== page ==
3.5 Stars
Year Released: 2004
MPAA Rating: Unrated
Running Time: 100 minutes
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Zombies are cool. I don’t think it’s too far-fetched to say that just about everyone likes zombies. Fast, slow, smart, primal, talking, mute—zombies are just cool. And to that end, just about everyone likes zombie movies. They’re fun to make, they’re usually fun to watch. And, as a result, there are just tons of them out there. A new one pops up every couple of minutes (a statement that will one day bite me in the ass, but I digress…).

The latest (for me) is an indie offering from Canada, “Zombie Night”, directed by David J. Francis, who co-wrote the film with his late wife Amber (to whom the film is lovingly dedicated). A clear homage to the Romero “Dead” series, “Zombie Night” begins with a couple and their daughter driving back from a camping retreat. While they were gone, getting away from it all, a nuclear war broke out, resurrected the dead, and now all hell has broken loose. They immediately pull over and hole up in an old warehouse, no questions asked. There they encounter other survivors, some of whom have had to put bullets in their loved ones due to nasty cases zombification. Others are in the early throws of the (disease? Radiation poisoning?) themselves, and take their own lives. Meanwhile, the little colony grows and the dead continue to bark at the door. But there’s always a bad apple in every barrel, one guy determined to be an asshole and ruin survival for everyone else…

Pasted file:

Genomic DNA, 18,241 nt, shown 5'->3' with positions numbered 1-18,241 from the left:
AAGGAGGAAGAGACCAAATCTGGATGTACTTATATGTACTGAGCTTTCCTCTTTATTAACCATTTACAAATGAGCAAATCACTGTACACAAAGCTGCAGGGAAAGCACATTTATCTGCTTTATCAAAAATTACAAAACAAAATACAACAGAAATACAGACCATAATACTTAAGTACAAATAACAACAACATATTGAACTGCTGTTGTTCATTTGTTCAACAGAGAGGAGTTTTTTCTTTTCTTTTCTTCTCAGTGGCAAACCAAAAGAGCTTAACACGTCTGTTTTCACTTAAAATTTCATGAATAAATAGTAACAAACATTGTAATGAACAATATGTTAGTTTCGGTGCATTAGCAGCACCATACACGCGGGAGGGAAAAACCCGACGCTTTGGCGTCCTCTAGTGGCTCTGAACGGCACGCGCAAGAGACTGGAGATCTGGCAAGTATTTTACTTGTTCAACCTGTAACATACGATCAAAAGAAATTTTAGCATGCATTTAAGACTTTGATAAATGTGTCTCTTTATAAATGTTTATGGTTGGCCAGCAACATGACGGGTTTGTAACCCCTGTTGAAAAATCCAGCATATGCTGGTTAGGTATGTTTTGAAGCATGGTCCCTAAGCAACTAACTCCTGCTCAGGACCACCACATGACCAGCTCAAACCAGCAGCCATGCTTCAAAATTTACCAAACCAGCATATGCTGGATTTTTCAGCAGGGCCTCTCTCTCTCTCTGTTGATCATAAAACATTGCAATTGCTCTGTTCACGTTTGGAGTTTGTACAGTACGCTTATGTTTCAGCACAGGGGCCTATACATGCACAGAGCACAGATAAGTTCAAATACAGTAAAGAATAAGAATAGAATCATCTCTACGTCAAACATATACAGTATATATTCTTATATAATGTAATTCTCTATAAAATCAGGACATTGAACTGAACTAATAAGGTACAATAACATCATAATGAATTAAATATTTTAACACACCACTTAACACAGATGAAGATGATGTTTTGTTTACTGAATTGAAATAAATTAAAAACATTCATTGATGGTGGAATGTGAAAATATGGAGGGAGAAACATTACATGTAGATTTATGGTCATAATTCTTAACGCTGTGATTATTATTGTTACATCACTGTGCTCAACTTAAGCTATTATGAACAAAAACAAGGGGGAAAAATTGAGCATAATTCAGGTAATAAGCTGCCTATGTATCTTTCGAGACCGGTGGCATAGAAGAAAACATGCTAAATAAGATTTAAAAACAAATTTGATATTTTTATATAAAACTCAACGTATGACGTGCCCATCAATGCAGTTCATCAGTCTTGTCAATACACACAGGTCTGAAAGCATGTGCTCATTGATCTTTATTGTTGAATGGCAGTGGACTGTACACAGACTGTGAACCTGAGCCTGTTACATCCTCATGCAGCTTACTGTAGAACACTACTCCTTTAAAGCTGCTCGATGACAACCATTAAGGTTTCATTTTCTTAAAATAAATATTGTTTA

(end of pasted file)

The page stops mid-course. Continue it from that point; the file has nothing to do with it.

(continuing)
“Zombie Night” is a die-hard fan movie. It was made with such earnest affection to the genre that it’s difficult to be negative towards it. Whatever shortcomings it has in the way of acting or camerawork, it never breaks the cardinal rule of “when in doubt, use more gore”. There are some really fun and nasty bits of carnage here—including a shotgun blast to the leg that will have some zombie fans cheering. The tough part for most will be overcoming the pace. Canadian movies in general, and Canadian horror movies in particular, seem to have a very laid-back attitude pervading them. The prime example comes in the opening scene. Radio newscast: “War! Zombies!” The young couple: “Wow. We’d better pull over and begin society anew.” And that gets the story moving. For the next forty-minutes, a slew of new characters are introduced, both to the audience and to each other. With the appearance of each new person, there are hand-shakes and “nice to meet you”s. And isn’t it nice that no matter how big the apocalypse, there is always time for good manners?

But there is never a moment of insincerity in “Zombie Night”, and it’s just filled with wonderful, gut-munching sequences. Zombie fans really won’t be disappointed.

Posted on May 12, 2004 in Reviews by

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